Hair Loss/hair loss

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Question
QUESTION: hello sir.i am rafsan and 18 years old.recently after a test i found that i have low testosterone level and higher dht level.my dermatologist told me that due to higher dht level my hair is falling at premature age.he prescribed me finasteride 1mg and ketoconazole 2% shampoo.he also told me that my growth has stunted due to my low testosteronne level.so my question is can i take testosterone undecanoate 40 mg capsules while on finasteride.is their any interaction or any problem to take both two medicines.

ANSWER: There is no interaction between the two medications.

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QUESTION: Will testosterone undecanoate work while taking finasteride?

ANSWER: Yes, the testosterone will work while taking finasteride.

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QUESTION: Is it possible to loose hair for testosterone deficiency at teen age and if testosterone level in my body increases then is any risk to loose more hair? and if the level is normal then is there any risk to loose hair.please explain this topic in some details to me.thank you sir.

Answer
Male pattern baldness is the most common type of hair loss in men.
Causes, incidence, and risk factors

Male pattern baldness is related to your genes and male sex hormones. It usually follows a pattern of receding hairline and hair thinning on the crown, and is caused by hormones and genetic predisposition.

Each strand of hair you have sits in a tiny hole (cavity) in the skin called a follicle. Baldness in general occurs when the hair follicle shrinks over time, resulting in shorter and finer hair. Eventually, the follicle does not grow a new hair. However, the follicles remain alive, which suggest that it's possible to grow new hair.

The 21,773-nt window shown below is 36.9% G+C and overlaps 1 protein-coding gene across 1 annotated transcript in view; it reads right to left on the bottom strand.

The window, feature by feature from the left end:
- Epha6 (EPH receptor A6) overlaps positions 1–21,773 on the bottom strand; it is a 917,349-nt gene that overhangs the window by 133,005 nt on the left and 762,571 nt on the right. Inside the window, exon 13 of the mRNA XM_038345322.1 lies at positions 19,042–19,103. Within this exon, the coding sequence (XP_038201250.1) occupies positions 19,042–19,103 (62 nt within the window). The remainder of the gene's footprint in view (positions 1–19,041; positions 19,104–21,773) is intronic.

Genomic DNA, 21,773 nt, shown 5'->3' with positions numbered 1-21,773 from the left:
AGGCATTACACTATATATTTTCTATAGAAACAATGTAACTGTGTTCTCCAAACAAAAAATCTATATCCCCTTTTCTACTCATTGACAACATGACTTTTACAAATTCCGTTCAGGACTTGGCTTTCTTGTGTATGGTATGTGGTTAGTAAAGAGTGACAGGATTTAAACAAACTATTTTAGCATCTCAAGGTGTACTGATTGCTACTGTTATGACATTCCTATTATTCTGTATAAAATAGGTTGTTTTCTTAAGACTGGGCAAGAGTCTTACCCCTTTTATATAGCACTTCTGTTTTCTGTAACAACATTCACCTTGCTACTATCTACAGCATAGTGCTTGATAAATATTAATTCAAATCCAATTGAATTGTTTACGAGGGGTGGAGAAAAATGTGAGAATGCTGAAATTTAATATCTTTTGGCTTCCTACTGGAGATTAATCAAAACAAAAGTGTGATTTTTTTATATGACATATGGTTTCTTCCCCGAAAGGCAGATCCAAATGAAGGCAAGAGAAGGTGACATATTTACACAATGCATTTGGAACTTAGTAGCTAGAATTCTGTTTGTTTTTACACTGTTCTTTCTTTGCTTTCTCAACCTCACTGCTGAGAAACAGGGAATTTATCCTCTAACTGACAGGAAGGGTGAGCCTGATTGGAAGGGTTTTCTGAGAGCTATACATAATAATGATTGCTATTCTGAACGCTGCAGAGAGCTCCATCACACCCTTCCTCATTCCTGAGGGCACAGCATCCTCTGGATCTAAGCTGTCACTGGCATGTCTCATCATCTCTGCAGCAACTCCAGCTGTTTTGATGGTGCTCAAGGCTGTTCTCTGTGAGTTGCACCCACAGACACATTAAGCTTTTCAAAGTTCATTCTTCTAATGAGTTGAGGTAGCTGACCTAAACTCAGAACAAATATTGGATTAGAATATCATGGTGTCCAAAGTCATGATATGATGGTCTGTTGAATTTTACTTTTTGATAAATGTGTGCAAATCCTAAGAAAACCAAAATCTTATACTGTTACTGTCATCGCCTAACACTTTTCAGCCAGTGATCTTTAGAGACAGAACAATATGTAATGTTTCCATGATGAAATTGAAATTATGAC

Symptoms

The typical pattern of male baldness begins at the hairline. The hairline gradually moves backward (recedes) and forms an "M" shape. Eventually the hair becomes finer, shorter, and thinner, and creates a U-shaped (or horseshoe) pattern of hair around the sides of the head.

Signs and tests

Classic male pattern baldness is usually diagnosed based on the appearance and pattern of the hair loss.

It is important to note that hair loss may be due to other conditions. This may be true if your hair loss occurs in patches, you shed a lot of hair, your hair breaks, or you have hair loss along with redness, scaling, or pain.

A skin biopsy or other procedures may be needed to diagnose other disorders that cause hair loss.

Hair analysis is not accurate for diagnosing hair loss due to nutritional or similar disorders. However, it may reveal substances such as arsenic or lead.

Treatment

Treatment is not necessary if you are comfortable with your appearance. Hair weaving, hairpieces, or change of hairstyle may disguise the hair loss. This is usually the least expensive and safest approach for male baldness.

Two medications are approved to treat male pattern baldness:

Minoxidil (Rogaine) is a solution that you apply directly to the scalp to stimulate the hair follicles. It slows hair loss for many men, and some men grow new hair. Hair loss returns when you stop using this medicine.
Finasteride (Propecia, Proscar) is a pill that interferes with the production of a certain male hormone linked to baldness. It slows hair loss. It works a bit better than minoxidil. Hair loss returns when you stop using this medicine.
Hair transplants consist of removing tiny plugs of hair from areas where the hair is continuing to grow and placing them in areas that are balding. This can cause minor scarring and possibly, infection. The procedure usually requires multiple sessions and may be expensive. Results, however, are often excellent and permanent.

Suturing hair pieces to the scalp is not recommended. It can result in scars, infections, and abscess of the scalp. The use of hair implants made of artificial fibers was banned by the FDA because of the high rate of infection.

Expectations (prognosis)

Male pattern baldness does not indicate a medical disorder, but it may affect self-esteem or cause anxiety. The hair loss is usually permanent.

Complications

Psychological stress
Loss of self-esteem due to change in appearance

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Michael S. Fisher, <B>Ph.D., M.D.</B>

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